Ex-WWE star Tammy Sytch sentenced to 17 years in prison over fatal car crash

Tammy Sytch

Former WWE star Tammy Sytch has been sentenced to 17 years in prison over her involvement in a 2022 car crash that killed a 75-year-old man in Daytona Beach, Florida.

The ex-professional wrestler, whose real name is Tamara Sytch, was arrested in connection with the deadly car crash in May 2022 – just four months after she was released from an eight-month prison sentence for a DUI charge.

Sytch, 50, pleaded no-contest back on 26 August to charges of DUI manslaughter, DUI with damage to person, and DUI with damage to property, per CBS affiliate WKMG-TV.

Tammy Sytch
Tammy Sytch has been sentenced to 17 years in prison over her involvement in a fatal car crash in 2022. (Getty Images)

Sytch, who went by ‘Sunny’ in her wrestling career, left WWE in the late ’90s and was inducted into the WWE Hall of Fame in 2011.

At the time of the fatal car crash, Sytch’s blood alcohol level was three and a half times the legal limit, the local news station reports.

Prosecutors had pushed for Sytch to face the maximum penalty of 26 years in prison due to her repeated offences. 

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Sytch’s attorneys countered that the WWE hall-of-famer suffered from mental health issues and should be handed a much lower sentence.

On Monday (27 November), Circuit Judge Karen Foxman sentenced Sytch to 17 years in the Florida Department of Corrections. The sentence is made up of a 10-year sentence and a 7-year sentence to be served consecutively.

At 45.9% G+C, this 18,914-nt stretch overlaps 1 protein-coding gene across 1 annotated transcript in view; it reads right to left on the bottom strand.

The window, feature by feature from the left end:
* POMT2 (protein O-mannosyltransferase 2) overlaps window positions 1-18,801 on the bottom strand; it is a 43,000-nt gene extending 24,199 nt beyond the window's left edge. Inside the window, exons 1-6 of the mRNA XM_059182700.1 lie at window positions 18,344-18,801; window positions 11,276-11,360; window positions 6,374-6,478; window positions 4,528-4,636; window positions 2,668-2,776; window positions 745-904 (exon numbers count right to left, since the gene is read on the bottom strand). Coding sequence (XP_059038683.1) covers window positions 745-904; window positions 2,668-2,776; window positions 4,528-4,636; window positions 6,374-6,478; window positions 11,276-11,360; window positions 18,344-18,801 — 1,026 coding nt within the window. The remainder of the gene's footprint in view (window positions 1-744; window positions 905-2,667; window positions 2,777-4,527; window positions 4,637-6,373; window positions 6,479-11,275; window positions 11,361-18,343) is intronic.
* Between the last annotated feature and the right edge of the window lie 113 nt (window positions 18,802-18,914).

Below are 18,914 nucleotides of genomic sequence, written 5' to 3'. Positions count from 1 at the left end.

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The lengthy prison sentence will be followed by eight years probation, during which time, she must undergo a substance abuse evaluation, per The Daytona Beach News-Journal.

Foxman noted in her ruling that the facts of this case were “fairly egregious”, recalling how the former WWE star had admitted to drinking vodka before crashing into a vehicle driven by 75-year-old Julian ‘Fran’ Lasseter, who later died from his injuries.

Addressed Lasseter’s family, Sytch said: “If I could bring Mr. Lasseter back and take his place I would in an instant.”

She told the court: “A precious life was lost that tragic day and I’m so incredibly sorry for that.

 “I would ask that you give me the opportunity to atone for what I’ve done and then to be released to society to contribute to it in the most positive way possible.”

Sytch pointed to the death of her fiancé Chris Candido in 2005 and her inability to help him as the beginnings of her downfall.

“What followed was a huge trend of mistakes that I should have learned from,” she said.

Candido, who was also a WWE wrestler, was just 33 years old when he died of acute pneumonia brought on by a leg surgery.

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Sytch’s attorney pointed to Candido’s death, as well as the death of her father and her niece as evidence that she had suffered traumatic events in her life.

Elsewhere in the trial, psychologist John Fabian testified that Sytch had been a victim of abuse in a number of relationships and that he had diagnosed her with depression and found signs of bipolar disorder.

Earlier, Lasster’s family spoke fondly of the late Daytona Beach resident, referring to him as a “great guy” whom “everyone spoke highly of.”

Lasster’s daughter Whitney Lasseter Hill had told the court: “He was my world. He was the most positive person. He loved life. And he was a man of God. He was my biggest cheerleader.”

She spoke of his efforts to help the homeless, his ownership of a number of recovery houses that would help tenants overcome their addictions, his excellent health, and the big plans he had had for the next 25 years of his life.

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